+ $Chart.Series[“Data”].Points.DataBindXY <<<< ($timeStampArray, $clusterStatsA
    + CategoryInfo : NotSpecified: (:) [], MethodInvocationException
    + FullyQualifiedErrorId : DotNetMethodException

    Saving Chart to C:\Users\admin\Desktop\ClusterPerfFling-v2\Chart.png

    1. Adarsh

      The usage comments are in the file. I’ll copy paste them here (getClusterStats.ps1):
      # This script retrieves Performance metrics from a given vCenter cluster
      # To use this script you need to pass in the following parameters:
      # 0, the halt on error flag setting, if this is set to stop the script
      # will stop on errors reported back by the powershell api
      # 1, name of the vCenter Server
      # 2, name of the vCenter cluster
      # 3, counterId: The stat counterId to be passed in to the PerfQuerySpec; -1 to list all available counterIds

      Here’s an example:
      C:\> powershell .\getClusterStats.ps1 stop 2

      Here, I pass the “stop” parameter to tell powershell to stop if it encounters an error.
      The last parameter (2) is the counterId that represents “cpu.usage.average [rate,percent])”.
      The result I get is a chart that contains the cpu.usage.average of all hosts in the specified cluster from my vcenter server.

      Please read the “Instructions” tab of this fling to understand the rest of the options that you can use with this script.
      Hope that helps!

  2. Ankit

    Hi Guys,

    Could you please make this application to generate metrics for all available clusters together belong to same vCenter Server or may be multiple vCenter Servers if they are in linked mode.

    Ankit Sharma

    1. Ankit

      I am also trying to run this scrpt by following command but no luck.

      .\getClusterStats.ps1 0 vCenterName ClusterName -1

      If possible, could you please post a short video tuts on how to use this script. It would be much appreciated!

      1. Adarsh

        Hi Ankit,
        I’m sorry this was not explained in the notes.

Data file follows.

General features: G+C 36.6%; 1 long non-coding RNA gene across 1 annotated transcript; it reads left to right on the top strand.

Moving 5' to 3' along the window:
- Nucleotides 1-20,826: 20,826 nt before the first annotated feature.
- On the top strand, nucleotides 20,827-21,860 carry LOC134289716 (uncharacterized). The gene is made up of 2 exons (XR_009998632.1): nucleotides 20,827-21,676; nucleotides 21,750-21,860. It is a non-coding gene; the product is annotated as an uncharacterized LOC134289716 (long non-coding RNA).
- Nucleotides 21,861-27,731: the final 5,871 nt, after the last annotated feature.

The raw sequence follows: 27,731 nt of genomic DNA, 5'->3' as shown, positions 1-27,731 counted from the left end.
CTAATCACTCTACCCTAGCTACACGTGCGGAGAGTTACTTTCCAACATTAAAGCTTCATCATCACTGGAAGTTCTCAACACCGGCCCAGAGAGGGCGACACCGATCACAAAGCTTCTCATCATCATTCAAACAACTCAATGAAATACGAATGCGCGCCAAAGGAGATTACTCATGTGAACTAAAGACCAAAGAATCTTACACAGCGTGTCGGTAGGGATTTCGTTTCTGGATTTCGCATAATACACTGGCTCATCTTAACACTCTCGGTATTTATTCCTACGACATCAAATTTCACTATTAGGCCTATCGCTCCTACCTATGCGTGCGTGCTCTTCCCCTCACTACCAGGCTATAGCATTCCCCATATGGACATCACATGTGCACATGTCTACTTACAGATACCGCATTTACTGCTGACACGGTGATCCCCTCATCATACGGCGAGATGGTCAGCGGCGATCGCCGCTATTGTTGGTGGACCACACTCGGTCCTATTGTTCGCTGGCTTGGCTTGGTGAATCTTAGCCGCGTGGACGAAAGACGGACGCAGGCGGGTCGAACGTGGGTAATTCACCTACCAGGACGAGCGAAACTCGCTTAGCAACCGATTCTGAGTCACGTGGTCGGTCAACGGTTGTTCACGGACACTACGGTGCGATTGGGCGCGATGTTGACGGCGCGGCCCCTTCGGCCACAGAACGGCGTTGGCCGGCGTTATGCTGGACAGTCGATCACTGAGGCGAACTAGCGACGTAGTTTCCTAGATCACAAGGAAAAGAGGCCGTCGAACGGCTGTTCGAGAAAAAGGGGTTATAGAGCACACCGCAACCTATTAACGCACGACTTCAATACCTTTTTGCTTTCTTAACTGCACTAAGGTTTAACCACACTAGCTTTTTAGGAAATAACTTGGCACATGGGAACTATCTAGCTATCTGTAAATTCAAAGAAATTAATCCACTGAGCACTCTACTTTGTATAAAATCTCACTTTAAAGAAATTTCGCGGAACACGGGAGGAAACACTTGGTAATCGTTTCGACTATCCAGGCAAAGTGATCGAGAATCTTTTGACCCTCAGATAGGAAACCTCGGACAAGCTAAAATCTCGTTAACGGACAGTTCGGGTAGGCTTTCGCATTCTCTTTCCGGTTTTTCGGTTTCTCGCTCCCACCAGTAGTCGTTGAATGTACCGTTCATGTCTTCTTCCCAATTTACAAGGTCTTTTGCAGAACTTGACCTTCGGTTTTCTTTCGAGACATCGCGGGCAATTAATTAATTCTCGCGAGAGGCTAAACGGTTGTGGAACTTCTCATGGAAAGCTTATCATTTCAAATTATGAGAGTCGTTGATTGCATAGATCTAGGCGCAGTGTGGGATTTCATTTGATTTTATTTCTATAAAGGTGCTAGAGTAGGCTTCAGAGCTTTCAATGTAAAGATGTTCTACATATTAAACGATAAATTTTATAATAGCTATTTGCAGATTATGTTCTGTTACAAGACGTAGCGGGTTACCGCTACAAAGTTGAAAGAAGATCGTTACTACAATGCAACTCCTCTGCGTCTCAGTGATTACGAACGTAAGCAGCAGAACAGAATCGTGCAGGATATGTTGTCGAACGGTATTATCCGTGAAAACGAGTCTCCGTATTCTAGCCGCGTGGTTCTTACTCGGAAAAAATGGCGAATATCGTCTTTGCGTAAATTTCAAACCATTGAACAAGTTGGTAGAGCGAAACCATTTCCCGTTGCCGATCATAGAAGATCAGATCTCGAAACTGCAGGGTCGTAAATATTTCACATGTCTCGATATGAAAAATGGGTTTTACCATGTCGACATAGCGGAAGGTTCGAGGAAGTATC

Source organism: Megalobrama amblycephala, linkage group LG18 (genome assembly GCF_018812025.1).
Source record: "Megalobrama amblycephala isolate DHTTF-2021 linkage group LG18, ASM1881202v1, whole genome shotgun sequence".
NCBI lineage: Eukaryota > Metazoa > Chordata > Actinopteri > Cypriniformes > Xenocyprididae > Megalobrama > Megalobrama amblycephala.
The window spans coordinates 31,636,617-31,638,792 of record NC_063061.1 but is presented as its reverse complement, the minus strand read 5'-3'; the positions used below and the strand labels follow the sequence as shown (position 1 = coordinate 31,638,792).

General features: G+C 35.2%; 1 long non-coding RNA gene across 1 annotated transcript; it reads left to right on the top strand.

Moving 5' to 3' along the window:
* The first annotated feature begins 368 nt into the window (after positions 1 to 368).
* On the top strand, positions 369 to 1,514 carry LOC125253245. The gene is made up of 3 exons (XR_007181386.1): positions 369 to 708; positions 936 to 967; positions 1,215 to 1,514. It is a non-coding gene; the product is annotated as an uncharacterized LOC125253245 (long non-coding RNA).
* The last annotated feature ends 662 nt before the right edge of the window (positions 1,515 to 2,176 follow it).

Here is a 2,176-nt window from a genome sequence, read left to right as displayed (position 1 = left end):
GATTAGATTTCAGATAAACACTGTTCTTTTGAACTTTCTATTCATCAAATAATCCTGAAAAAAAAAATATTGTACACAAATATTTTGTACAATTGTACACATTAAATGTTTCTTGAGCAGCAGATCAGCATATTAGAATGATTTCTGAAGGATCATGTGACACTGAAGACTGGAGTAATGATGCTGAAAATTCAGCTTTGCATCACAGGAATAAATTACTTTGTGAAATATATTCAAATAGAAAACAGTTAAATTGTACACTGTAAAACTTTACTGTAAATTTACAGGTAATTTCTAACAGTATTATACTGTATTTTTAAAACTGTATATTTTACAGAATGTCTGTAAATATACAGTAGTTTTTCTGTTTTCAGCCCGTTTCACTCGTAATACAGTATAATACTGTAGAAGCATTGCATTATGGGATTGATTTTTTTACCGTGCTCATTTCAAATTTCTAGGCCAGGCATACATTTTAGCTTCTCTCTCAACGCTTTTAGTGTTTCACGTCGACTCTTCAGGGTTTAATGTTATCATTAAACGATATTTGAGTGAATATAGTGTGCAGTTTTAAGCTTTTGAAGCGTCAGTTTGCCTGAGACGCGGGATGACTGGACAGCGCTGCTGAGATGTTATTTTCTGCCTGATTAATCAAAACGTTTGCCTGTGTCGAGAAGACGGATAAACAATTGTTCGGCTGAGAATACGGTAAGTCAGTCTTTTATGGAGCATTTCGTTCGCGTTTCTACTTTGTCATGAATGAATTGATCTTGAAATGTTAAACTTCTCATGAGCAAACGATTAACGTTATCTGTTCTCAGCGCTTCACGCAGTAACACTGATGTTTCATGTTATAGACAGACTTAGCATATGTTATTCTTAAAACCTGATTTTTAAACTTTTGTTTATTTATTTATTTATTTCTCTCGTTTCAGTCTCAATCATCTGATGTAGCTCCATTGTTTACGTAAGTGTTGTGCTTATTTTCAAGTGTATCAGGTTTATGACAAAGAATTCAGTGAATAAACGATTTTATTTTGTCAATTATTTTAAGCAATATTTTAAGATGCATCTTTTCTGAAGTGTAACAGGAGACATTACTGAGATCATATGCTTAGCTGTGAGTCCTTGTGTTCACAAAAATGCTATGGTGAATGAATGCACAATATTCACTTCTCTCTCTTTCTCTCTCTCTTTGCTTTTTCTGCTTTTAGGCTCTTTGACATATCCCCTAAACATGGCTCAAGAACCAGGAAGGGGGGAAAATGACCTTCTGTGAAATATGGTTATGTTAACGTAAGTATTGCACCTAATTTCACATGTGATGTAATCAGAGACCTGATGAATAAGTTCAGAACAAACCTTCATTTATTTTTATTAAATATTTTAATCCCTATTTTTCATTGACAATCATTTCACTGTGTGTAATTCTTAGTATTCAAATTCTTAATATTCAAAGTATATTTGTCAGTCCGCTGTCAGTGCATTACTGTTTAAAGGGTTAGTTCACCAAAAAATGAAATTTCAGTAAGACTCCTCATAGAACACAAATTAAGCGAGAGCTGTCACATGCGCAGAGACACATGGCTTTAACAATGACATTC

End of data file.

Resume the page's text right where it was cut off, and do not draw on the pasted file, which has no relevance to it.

The first argument is a string value that is meant to specify the program what to do when it runs into some problem.
        Possible values are:
        “stop”, “continue” and “silentlycontinue”.
        Any other value will result in an error.
        Could you please try specifying the first argument as one of the above values, instead of “0”?

        Please let me know if you have any more issues.

        1. Ankit


          Thanks for quick turnaround. As per your suggestion, I made that change in getClusterStats.ps1, and it worked well with no error. But, the next issue I am facing is, it does not generating any output files ( csv or chart) at the location. I am assuming the second script getHostStats.ps1 will be invoked by getClusterStats.ps1 so need to call it separately. Let me know if I am missing anything here again.

          1. Adarsh

            Have you installed Microsoft Chart Controls for Microsoft .NET Framework 3.5 on your system?
            If yes, did you check the location of the chart (which is/can be specified from the program)?
            In file getHostStats.ps1, look for this parameter:
            ##Path to chart
            $chartName = “c:\powershell\Chart”

    2. Adarsh

      Also thanks for your ideas on improvements to the script. We’ll work on the improvements and keep you posted.